Individual assistance may have overlooked some mobile home parks: In conversations with residents at a diverse range of parks, we found conflicting evidence about the “saturation” of individual assistance grants to eligible households. The FEMA individual assistance (IA) program requires that households apply for assistance, so resident knowledge and willingness to participate in the program are crucial variables that determine program effectiveness. In some parks, residents described a well-advertised IA process that was aided by local social networks and social media postings. In other parks, residents claimed they had no knowledge of the IA program and were not notified that they might be eligible. Both narratives are likely true, and will require us to determine the types of factors that might have led to uneven advertisement and enrollment. For example, we noted that a number of parks we visited were hidden from view from the street, located on unimproved (dirt or gravel) roads, and lacked clear signage. In those instances, it is reasonable to assume that information canvassers from FEMA may not have visited the parks. Similarly, many parks are primarily Spanish-speaking, and willingness to participate in the IA application process might have been lower if there were concerns about immigration status among householders. Given that IA monies are a centrally important recovery resource, documenting the variation in program participation across parks will be central to understanding disparate recovery trajectories.
Implications for Future Research
These findings have significant implications for our research agenda moving forward. First, in terms of the mobile home park population, our preliminary analysis shows that mobile home parks are a substantial source of affordable housing and are common throughout the Houston metropolitan area. The 1,046 parks we mapped likely contain tens of thousands of units of housing. An important next step will be to manually count the number of pre- and post-Harvey mobile home units in each park, which will provide a clearer and more robust population frame for future sampling. Second, as described above, a substantial number of parks seem to be omitted from our database, which relies on the land classification of parcels. We will need to investigate these errors and determine why parks are being excluded, and develop a methodology for locating them to include in our database. For example, if there is a routine land use classification attached to omitted parks, we could reanalyze our tax parcel data to include it. We might also use automatic object identification and classification procedures in GIS to identify likely mobile home parks, and visually confirm them. Third, our method for estimating the spatial impacts of Harvey flooding is clearly insufficient, and will need to be revised. Several possibilities exist for alternate flooding models, such as using IA grant data to identify neighborhoods where the impacts of flooding were more severe. These approaches also have their shortcomings, however. FEMA IA data, for example, is based on households who request assistance. We know from past research that the registration requirements for federal recovery programs are a barrier for certain households to receive assistance, especially those with concerns over their immigration status or the immigration status of family or neighbors. Thus, future flood models will likely be based on multiple data sources. Finally, our field visits to 25 parks confirmed that there is a great diversity of mobile home park characteristics, such as park sizes, dates of construction, ownership structures, infrastructure quality, and spatial arrangements, in a variety of development and governmental contexts that will likely be important for understanding exposure to flooding and recovery trajectories. To understand damage and recovery across such a varied population of parks will require that we develop detailed case studies, appropriately sampled from the total MHP population and followed over time. If we receive significant support for the research project, our approach will expand to include quantitative modeling of the above park level characteristics alongside a larger sample of case study parks to understand housing recovery in the context of internal and external pressures on the MHP housing stock.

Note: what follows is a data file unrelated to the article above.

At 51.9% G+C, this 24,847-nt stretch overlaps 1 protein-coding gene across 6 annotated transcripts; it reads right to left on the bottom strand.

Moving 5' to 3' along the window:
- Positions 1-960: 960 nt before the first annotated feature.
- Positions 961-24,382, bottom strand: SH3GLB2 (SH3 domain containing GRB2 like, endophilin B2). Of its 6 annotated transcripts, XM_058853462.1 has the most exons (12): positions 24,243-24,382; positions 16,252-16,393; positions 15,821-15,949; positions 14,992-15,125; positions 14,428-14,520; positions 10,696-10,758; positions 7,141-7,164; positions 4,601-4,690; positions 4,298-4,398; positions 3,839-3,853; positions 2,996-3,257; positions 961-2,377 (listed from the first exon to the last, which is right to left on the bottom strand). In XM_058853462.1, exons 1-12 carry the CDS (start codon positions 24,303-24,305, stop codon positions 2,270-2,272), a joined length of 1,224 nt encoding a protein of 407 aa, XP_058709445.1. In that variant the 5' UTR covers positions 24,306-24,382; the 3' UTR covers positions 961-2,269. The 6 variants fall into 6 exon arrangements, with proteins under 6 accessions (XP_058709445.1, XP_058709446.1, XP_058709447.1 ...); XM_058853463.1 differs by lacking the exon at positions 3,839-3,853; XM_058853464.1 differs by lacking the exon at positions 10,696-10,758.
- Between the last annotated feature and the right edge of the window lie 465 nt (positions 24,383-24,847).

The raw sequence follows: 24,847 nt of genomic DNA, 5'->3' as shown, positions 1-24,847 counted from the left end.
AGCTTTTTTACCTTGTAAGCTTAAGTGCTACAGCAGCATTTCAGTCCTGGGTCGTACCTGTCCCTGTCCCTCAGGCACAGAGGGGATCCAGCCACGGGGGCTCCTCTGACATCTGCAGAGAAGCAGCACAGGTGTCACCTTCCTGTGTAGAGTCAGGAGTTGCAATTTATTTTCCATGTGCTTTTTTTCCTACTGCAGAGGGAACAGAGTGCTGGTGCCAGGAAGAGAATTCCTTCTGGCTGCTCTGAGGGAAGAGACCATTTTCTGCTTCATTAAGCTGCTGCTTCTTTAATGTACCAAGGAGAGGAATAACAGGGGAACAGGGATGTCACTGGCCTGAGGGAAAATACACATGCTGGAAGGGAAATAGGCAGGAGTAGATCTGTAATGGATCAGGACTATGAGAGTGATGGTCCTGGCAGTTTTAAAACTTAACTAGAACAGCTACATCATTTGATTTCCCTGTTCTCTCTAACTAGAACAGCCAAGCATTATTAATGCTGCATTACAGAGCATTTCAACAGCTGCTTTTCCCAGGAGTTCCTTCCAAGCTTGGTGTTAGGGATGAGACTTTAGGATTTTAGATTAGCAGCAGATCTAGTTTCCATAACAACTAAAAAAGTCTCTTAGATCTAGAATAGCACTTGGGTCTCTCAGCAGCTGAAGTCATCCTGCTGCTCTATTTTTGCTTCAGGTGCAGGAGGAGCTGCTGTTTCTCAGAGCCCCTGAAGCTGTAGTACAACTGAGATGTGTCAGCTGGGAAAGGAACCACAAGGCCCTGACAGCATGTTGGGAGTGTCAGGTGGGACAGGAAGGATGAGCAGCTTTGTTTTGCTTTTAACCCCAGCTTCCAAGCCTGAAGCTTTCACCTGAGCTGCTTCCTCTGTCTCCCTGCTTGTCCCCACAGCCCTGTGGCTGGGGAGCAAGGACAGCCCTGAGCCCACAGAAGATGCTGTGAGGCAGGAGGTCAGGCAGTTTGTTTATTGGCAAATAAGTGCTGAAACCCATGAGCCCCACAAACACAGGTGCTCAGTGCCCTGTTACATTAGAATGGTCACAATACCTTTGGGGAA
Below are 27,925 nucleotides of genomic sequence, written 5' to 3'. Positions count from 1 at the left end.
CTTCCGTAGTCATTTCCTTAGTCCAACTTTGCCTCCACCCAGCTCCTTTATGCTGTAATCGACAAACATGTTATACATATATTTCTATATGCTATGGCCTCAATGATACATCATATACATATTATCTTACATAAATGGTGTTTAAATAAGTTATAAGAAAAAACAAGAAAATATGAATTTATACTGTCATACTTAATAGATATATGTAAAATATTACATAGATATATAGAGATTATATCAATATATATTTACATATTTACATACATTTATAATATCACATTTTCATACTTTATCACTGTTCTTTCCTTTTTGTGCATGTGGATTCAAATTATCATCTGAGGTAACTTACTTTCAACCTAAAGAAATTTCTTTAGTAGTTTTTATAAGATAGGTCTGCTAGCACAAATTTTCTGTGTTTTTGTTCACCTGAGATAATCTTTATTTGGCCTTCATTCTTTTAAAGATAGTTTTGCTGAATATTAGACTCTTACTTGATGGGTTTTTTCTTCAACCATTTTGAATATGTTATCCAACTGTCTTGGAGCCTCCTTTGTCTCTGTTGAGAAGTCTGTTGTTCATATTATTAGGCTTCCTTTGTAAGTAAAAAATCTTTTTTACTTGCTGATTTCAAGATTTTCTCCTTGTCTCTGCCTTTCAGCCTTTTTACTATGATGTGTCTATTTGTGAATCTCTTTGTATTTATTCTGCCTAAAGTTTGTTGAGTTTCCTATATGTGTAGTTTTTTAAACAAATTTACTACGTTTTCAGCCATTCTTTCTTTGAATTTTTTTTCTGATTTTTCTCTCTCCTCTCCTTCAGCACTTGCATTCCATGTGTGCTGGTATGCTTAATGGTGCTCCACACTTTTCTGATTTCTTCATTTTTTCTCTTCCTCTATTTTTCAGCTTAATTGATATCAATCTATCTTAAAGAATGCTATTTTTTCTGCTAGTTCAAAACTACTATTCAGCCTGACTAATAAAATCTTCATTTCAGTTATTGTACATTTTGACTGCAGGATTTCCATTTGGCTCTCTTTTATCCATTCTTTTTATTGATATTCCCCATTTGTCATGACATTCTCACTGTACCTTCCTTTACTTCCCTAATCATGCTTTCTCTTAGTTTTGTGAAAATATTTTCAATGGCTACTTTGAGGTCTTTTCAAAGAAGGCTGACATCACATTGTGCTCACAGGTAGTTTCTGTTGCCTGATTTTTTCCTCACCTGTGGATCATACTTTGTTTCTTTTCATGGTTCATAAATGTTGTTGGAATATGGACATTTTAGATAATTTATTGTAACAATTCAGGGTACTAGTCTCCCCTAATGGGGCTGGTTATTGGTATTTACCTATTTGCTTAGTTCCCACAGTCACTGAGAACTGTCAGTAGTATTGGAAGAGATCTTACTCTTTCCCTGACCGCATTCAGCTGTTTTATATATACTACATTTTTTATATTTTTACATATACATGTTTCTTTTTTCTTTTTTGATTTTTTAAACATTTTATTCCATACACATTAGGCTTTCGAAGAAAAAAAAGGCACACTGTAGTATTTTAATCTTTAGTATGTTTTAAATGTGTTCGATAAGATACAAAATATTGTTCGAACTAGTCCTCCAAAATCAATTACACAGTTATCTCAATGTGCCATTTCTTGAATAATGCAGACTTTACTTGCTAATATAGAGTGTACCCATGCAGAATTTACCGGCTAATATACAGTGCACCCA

Chaney, Philip L. and Greg S. Weaver. “The Vulnerability of Mobile Home Residents in Tornado Disasters: The 2008 Super Tuesday Tornado in Macon County, Tennessee.” Weather, Climate and Society 2, no. 3 (2010): 190–199. ↩
Kellner, Olivia, and Dev Niyogi. “Land Surface Heterogeneity Signature in Tornado Climatology? An Illustrative Analysis Over Indiana, 1950-2012.” Earth Interactions 18 (2014). ↩
Pierce, Gregory, C.J. Gabbe, and Silvia R. Gonzalez. “Improperly-Zoned, Spatially-Marginalized, and Poorly Served? An Analysis of Mobile Home Parks in Los Angeles County.” Land Use Policy 76 (2018): 178–185. ↩
Rumbach, Andrew, Carrie Makarewicz, and Jeremy Nemeth. “The Importance of Place in Early Disaster Recovery: A Case Study of the 2013 Colorado Floods.” Journal of Environmental Planning and Management 59, no. 11 (2016): 2045–2063. ↩
Rumbach, Andrew, and Carrie Makarewicz. “Affordable Housing and Disaster Recovery: A Case Study of the 2013 Colorado Floods.” In Coming Home After Disaster: Multiple Dimensions of Housing Recovery, edited by A. and A.M. Esnard Sapat. New York: CRC Press, 2016. ↩
Sullivan, Esther. “Displaced in Place: Manufactured Housing, Mass Eviction, and the Paradox of State Intervention.” American Sociological Review 82, no. 2 (2017a): 243–269. ↩
Sullivan, Esther. “Moving Out: Mapping Mobile Home Park Closures to Analyze Spatial Patterns of Low-Income Residential Displacement.” City & Community 16, no. 3 (2017b): 304–329. ↩